For younger investors who are less concerned with dividend income and seeking higher growth opportunities, payment facilitator MasterCard might be the perfect solution. MasterCard has both credit and debit cards that bear its logo as it acts as an intermediary between merchants, banks, and customers. The end result is that MasterCard nets a merchant fee with each transaction and has absolutely no debtor liability since it doesn't lend money like traditional banks or lending institutions. Plus, the barrier to entry among payment processors is incredibly high, so market share among the big four within the industry is well protected. With much of the world still using cash, MasterCard has a multi-decade, double-digit growth opportunity at hand and may make a perfect buy-and-hold candidate for young adults.
Sometimes the smartest thing you can do as an investor is play the odds, and within the health-care sector we understand that baby boomers are aging and the world's overall population is growing. This means the need for medical devices ranging from pacemakers to spinal implants is only going to increase, making Medtronic, the world's largest medical device maker, a potentially intriguing buy. You'll probably find faster growth rates within the sector, but its 2% yield and specific focus on emerging markets makes Medtronic stand out above the pack. Similar to Apple, as long as it can maintain or build on its market share there's not much standing in the way of steady income and share price appreciation for the more risk-averse investor.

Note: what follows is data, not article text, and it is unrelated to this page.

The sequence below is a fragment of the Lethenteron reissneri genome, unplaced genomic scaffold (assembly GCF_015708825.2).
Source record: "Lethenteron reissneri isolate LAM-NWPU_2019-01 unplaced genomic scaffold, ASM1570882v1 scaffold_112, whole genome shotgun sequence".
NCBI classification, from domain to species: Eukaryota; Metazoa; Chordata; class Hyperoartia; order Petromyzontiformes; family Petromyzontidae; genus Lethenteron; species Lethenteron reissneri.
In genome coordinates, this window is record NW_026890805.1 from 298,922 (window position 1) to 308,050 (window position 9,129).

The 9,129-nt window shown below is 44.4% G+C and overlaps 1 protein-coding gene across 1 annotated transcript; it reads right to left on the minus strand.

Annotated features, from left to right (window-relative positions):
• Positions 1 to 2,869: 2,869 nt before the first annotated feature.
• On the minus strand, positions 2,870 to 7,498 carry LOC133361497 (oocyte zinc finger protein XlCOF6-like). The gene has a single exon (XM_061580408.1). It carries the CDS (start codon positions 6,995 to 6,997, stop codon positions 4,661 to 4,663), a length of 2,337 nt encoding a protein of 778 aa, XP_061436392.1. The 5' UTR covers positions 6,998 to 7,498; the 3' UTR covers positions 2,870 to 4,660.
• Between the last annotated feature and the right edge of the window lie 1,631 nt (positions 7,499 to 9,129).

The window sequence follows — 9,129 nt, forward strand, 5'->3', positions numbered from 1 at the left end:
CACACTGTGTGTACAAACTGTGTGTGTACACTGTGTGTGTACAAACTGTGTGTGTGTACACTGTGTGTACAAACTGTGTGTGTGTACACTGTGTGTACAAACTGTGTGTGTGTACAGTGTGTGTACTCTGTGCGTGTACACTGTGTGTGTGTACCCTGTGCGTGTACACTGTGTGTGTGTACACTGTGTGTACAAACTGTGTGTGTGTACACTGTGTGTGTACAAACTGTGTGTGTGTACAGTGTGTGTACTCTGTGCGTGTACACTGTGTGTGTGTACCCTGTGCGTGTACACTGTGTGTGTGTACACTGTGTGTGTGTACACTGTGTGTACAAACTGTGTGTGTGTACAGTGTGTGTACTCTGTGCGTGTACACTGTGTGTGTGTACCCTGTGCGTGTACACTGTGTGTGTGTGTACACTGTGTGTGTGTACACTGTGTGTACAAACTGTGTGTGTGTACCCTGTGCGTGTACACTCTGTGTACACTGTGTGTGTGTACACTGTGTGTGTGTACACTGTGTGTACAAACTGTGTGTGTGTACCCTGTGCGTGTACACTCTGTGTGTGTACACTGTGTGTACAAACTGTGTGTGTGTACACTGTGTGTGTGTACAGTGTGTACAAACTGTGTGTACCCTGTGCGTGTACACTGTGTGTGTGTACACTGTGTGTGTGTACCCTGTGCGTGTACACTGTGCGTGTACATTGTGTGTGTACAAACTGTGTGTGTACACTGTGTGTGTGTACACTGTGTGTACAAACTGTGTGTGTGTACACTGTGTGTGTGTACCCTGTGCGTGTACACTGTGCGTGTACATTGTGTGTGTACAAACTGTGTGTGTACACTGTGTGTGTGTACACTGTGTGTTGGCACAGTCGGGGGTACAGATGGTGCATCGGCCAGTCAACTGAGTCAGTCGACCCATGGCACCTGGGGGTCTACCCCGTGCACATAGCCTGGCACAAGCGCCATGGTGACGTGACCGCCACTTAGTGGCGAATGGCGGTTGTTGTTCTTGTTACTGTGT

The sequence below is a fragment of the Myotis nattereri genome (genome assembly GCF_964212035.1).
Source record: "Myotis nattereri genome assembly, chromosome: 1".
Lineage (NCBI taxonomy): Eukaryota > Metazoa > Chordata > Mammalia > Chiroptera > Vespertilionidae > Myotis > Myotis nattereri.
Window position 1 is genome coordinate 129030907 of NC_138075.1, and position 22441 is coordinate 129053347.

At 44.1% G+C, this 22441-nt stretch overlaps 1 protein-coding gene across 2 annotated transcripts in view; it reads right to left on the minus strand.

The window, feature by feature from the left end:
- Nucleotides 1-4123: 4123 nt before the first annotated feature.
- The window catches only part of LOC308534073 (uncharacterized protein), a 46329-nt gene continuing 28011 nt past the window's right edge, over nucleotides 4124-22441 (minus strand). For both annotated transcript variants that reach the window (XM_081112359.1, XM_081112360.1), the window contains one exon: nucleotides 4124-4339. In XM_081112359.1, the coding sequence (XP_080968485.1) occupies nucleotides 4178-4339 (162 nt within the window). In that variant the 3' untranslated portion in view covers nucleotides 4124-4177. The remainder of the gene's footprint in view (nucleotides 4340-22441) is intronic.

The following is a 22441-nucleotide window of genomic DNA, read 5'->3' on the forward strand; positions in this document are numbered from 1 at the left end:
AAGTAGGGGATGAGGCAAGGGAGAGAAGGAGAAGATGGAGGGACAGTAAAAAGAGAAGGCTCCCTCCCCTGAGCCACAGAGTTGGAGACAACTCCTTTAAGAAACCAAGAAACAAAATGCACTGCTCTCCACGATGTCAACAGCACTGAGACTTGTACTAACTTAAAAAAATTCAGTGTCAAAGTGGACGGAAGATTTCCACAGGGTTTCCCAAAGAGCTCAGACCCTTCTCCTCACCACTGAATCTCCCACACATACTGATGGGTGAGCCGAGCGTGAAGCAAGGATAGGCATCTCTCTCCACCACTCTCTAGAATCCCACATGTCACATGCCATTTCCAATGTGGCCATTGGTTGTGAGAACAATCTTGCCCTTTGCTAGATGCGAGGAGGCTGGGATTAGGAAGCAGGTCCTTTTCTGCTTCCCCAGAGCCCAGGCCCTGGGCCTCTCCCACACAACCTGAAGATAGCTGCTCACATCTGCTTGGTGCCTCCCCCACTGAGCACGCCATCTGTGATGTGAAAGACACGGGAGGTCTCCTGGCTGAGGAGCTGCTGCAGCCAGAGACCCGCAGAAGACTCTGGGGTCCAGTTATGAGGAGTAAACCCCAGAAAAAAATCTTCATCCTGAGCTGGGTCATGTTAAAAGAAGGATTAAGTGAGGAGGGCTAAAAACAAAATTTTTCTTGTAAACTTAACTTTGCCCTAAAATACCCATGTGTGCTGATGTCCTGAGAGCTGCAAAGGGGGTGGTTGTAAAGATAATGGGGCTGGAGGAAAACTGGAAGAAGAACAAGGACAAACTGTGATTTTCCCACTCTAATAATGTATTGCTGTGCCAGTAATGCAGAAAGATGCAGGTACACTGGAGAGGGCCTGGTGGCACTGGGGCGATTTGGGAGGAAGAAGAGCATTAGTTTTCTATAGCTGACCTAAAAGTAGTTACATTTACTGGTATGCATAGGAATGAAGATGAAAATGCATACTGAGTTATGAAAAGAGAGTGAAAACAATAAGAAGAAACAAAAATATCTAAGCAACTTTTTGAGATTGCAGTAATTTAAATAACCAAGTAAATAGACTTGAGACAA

Finally, why not consider a company that's completely manhandling all other competitors within its sector. The years of high-rate growth may be gone for Starbucks, but it still has a blend of U.S. expansion and emerging market introduction and expansion (such as in China and the remainder of Asia) where it can balance out double-digit growth potential overseas with low single-digit growth potential in the states. Starbucks also offers intrigue to all walks of investors because it maintains strong pricing power, is a leading menu innovator, and even partners with its primary rivals in order to drive business growth. With growing global brand recognition and a modest 1.4% yield, young and old investors may be able to grind out solid gains with Starbucks.
Sean Williams has no material interest in any companies mentioned in this article. You can follow him on CAPS under the screen name TMFUltraLong, track every pick he makes under the screen name TrackUltraLong, and check him out on Twitter, where he goes by the handle @TMFUltraLong.
The Motley Fool owns shares of, and recommends Apple, Kinder Morgan, MasterCard, and Starbucks. It also owns shares of Medtronic. Try any of our Foolish newsletter services free for 30 days. We Fools don't all hold the same opinions, but we all believe that considering a diverse range of insights makes us better investors. The Motley Fool has a disclosure policy.